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Abstract

There are many phenomena in the Bible connected to the idea of the random, generally in a positive light, but sometimes in a negative one. Both in the Talmudic literature and in the Halakhah texts, the ḥazal (the Sages) also relate to random processes. As we will see here, for them every chance event has a clear meaning, usually even a holy one. In fact, every culture in the world relates to randomness. However, from the Greek philosophers until the rationalism of the 19th century, a process of denuding randomness of its holiness has been taking place. In Judaism, a lottery is not a blind process; moreover the randomness has a clear and profound theological meaning.

, halakhah, Judaic laws, kelal uferaṭ ukelal, heqqeš, qal wa-ḥomer. The purpose of the workshop Philosophy and History of Talmudic Logic held on October 27, 2016, in Krakow, Poland, was to examine the meaning of Talmudic hermeneutics in the contemporary epistemology and logic. One of the main features of Judaism is that Jewish religious laws are not dogmatic but based on specific legal reasoning. This reasoning was developed by the first Judaic commentators of the Bible (Tann’ayim) for inferring Judaic laws (halakah) from the Pentateuch. Our workshop was aimed

Abstract

The purpose of this study is to show that the logical content of a Tann’ayitic hermeneutic changed and developed as it passed into the hands of the ’Amor’ayim, the Tann’ayim’s successors, and then into the anonymous stratum of the Babylonian Talmud. This hermeneutic was based on a very specific syntactical order in a biblical verse, which was formed by an initial inclusive clause, followed by a list of specifics, and then followed by a second inclusive clause. This hermeneutic is called in Hebrew kelal uferaṭ ukelal. In the Tann’ayitic period the hermeneutic required that the second inclusive clause had to be more extensive than the first one. It appears that this new degree of extensiveness suggested that the list of specifics was not definitive of the initial inclusive clause and that other things might be implied by the second one. The way that the rabbinic interpreter determined what these things might be was by seeking the common characteristics that the items in the specifics clause shared. By the time of the late Tann’ayim and early ’Amor’ayim the requirement for the two inclusive clauses had changed. The formal syntax of the hermeneutic remained, but inclusive clauses had to be equal in their degree of inclusivity. The change in logic seems to be the result of viewing a second, more inclusive clause as a distinct element that could be disconnected from the first inclusive clause and the specifics that follow it. If the two inclusive clauses were, however, the same or similar, the rabbinic interpreter could argue that they belonged to the same categories and thus formed a legitimate kelal uferaṭ ukelal. In the final period of the Talmud’s creation neither the syntactic nor logical requirements were any longer needed to form a kelal uferaṭ ukelal. Two artificially constructed inclusive clauses and some specifics could appear in almost any order within a biblical verse and be considered a kelal uferaṭ ukelal. It appears that the desire of the rabbinic interpreters of each era to connect their halakot to the Torah was the force behind the changes we have described.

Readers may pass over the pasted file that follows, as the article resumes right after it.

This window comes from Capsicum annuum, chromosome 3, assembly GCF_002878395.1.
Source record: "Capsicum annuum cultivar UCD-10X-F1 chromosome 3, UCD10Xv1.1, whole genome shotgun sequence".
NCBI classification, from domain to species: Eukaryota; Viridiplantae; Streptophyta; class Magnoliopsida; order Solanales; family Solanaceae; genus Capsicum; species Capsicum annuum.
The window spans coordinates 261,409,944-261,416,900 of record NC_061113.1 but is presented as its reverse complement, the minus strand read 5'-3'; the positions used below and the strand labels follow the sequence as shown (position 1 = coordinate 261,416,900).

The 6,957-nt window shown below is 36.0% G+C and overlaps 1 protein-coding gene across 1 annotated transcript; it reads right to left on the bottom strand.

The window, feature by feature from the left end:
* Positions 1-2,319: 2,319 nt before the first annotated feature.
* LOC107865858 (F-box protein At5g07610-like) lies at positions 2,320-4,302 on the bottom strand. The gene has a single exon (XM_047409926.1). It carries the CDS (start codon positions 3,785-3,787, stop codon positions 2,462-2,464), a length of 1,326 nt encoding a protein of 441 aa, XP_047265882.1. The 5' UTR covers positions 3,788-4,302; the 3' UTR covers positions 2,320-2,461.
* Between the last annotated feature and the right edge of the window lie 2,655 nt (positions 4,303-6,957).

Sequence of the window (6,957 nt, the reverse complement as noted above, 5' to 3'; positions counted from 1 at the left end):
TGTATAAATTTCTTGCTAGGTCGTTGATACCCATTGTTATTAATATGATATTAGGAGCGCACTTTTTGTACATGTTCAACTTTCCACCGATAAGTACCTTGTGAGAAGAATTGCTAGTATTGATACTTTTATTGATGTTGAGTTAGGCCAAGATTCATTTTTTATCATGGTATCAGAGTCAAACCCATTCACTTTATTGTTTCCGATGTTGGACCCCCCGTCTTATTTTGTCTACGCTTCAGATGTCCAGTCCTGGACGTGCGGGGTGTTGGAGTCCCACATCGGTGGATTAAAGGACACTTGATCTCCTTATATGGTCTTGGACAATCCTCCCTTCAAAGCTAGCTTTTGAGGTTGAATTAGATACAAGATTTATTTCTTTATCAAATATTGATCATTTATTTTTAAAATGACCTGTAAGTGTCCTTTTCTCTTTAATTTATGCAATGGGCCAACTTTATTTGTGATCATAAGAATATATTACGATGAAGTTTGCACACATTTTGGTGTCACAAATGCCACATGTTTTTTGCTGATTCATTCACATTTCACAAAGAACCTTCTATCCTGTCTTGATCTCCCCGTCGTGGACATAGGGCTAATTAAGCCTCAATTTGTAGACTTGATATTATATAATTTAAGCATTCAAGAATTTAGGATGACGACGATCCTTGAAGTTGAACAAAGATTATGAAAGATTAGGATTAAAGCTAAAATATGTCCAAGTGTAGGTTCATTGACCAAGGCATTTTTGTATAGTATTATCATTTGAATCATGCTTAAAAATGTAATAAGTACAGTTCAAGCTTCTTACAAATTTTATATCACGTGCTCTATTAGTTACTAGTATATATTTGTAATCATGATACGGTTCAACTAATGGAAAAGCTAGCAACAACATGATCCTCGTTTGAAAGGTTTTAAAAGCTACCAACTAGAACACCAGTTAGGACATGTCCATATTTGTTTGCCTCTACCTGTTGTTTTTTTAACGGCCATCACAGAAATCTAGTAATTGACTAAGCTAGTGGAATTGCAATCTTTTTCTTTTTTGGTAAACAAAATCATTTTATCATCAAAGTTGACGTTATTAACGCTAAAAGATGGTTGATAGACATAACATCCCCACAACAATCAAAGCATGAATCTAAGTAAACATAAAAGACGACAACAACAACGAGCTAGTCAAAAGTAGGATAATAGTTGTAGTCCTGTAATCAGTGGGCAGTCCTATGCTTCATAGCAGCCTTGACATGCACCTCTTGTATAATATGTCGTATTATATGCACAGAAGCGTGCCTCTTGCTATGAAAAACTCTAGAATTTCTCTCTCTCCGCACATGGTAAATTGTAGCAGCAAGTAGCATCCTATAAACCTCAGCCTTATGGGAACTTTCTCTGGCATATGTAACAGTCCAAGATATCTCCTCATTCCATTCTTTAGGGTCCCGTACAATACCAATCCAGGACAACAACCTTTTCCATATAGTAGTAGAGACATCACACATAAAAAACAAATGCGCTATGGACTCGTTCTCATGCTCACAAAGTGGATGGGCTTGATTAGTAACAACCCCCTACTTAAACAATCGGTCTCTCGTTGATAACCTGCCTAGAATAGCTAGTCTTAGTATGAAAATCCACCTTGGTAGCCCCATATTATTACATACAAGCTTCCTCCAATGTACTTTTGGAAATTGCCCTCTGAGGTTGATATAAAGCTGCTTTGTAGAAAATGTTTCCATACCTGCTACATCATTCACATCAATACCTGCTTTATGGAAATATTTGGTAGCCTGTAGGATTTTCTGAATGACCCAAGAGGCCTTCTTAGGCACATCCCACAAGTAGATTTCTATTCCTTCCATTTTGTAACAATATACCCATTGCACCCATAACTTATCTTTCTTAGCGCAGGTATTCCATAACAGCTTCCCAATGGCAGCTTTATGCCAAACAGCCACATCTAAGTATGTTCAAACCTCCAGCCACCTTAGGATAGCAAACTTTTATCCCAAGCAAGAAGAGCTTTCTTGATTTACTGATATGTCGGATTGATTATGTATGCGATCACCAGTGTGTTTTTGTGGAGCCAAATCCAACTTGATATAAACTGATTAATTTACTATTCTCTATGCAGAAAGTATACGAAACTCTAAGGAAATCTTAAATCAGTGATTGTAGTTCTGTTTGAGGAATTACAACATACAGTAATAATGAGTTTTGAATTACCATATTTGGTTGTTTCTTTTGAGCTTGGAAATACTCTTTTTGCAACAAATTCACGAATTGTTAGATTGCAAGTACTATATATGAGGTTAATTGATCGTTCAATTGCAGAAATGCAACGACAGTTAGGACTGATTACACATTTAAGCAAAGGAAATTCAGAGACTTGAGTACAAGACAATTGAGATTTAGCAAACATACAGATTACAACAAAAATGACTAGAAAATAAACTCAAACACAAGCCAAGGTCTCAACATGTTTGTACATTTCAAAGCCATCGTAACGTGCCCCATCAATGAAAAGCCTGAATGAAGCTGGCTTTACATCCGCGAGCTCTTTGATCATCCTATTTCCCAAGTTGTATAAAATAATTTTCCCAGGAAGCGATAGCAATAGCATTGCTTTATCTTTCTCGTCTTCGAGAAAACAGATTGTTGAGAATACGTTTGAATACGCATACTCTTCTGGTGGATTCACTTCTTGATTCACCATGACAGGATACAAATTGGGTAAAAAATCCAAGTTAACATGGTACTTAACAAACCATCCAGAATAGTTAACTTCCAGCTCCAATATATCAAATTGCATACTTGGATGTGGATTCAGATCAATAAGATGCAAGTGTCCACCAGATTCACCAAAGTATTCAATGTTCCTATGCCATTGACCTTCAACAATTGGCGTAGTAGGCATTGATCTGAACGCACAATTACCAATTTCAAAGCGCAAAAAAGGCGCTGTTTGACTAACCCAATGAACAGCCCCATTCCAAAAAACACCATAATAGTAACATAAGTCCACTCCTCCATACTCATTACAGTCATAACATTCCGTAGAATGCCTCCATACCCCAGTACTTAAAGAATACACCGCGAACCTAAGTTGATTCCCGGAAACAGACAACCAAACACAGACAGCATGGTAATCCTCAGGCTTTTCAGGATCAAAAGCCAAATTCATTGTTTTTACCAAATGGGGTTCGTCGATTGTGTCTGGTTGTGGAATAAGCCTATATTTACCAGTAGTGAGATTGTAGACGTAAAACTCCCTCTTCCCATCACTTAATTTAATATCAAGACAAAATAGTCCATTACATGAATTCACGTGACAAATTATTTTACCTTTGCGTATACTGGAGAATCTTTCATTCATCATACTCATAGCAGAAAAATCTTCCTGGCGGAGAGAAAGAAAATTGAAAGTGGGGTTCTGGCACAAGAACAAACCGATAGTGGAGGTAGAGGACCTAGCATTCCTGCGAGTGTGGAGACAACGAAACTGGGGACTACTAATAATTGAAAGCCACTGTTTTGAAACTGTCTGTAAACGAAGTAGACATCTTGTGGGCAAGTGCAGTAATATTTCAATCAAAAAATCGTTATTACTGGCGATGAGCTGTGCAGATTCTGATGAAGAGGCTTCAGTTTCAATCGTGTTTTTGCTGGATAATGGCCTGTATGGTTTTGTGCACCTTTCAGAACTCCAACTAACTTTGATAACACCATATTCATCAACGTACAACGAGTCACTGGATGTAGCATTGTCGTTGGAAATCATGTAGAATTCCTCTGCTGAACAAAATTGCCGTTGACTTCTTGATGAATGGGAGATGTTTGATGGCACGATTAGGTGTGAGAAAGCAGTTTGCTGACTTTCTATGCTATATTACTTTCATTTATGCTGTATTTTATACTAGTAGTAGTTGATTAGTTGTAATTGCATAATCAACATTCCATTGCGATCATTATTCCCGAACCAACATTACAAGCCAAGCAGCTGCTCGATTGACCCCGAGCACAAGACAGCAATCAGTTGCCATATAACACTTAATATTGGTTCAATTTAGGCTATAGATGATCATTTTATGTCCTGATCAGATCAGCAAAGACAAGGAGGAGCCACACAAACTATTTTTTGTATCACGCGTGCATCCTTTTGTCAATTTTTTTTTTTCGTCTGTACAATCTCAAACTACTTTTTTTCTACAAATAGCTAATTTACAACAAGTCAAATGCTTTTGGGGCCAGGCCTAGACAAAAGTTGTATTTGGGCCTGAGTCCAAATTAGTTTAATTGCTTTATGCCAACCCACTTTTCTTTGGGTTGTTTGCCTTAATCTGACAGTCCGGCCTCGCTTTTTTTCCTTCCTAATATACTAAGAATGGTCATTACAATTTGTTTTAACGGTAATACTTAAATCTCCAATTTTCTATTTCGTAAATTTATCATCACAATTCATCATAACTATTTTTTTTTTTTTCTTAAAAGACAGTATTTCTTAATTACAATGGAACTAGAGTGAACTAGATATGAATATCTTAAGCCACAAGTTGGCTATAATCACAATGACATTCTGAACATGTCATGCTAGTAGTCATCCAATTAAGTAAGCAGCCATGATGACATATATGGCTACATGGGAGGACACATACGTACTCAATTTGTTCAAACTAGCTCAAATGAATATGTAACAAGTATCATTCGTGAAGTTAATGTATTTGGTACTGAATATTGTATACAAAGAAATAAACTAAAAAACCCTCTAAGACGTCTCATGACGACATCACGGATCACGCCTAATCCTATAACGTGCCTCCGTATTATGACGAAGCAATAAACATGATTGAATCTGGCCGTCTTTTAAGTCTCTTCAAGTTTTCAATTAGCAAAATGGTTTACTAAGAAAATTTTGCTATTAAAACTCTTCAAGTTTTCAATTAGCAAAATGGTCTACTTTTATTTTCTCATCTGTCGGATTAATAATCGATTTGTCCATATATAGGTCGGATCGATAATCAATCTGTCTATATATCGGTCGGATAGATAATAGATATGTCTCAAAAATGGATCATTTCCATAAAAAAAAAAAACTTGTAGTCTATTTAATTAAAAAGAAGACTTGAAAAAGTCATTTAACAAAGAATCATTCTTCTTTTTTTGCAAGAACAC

Halakhah, Views from Within: Three Medieval Approaches to Tradition and Controversy ’, http://www.law.harvard.edu/programs/Gruss/halbert.html 6. Hidary, R. Dispute for the Sake of Heaven: Legal Pluralism in the Talmud , Providence, Brown Judaic Studies-2010. 7. Kramer, D. The Mind of the Talmud: An Intellectual History of the Babylonian Talmud , Oxford, Oxford University Press, 1990. 8. Rosensweig, R. M. Elu V'elu Divrei Elokim Hayyim : Halakhic Pluralism and Theories of Controversies, Tradition , 26/3, 1992), pp. 4-23. 9. Sagi, A. Both are the Words of the Living

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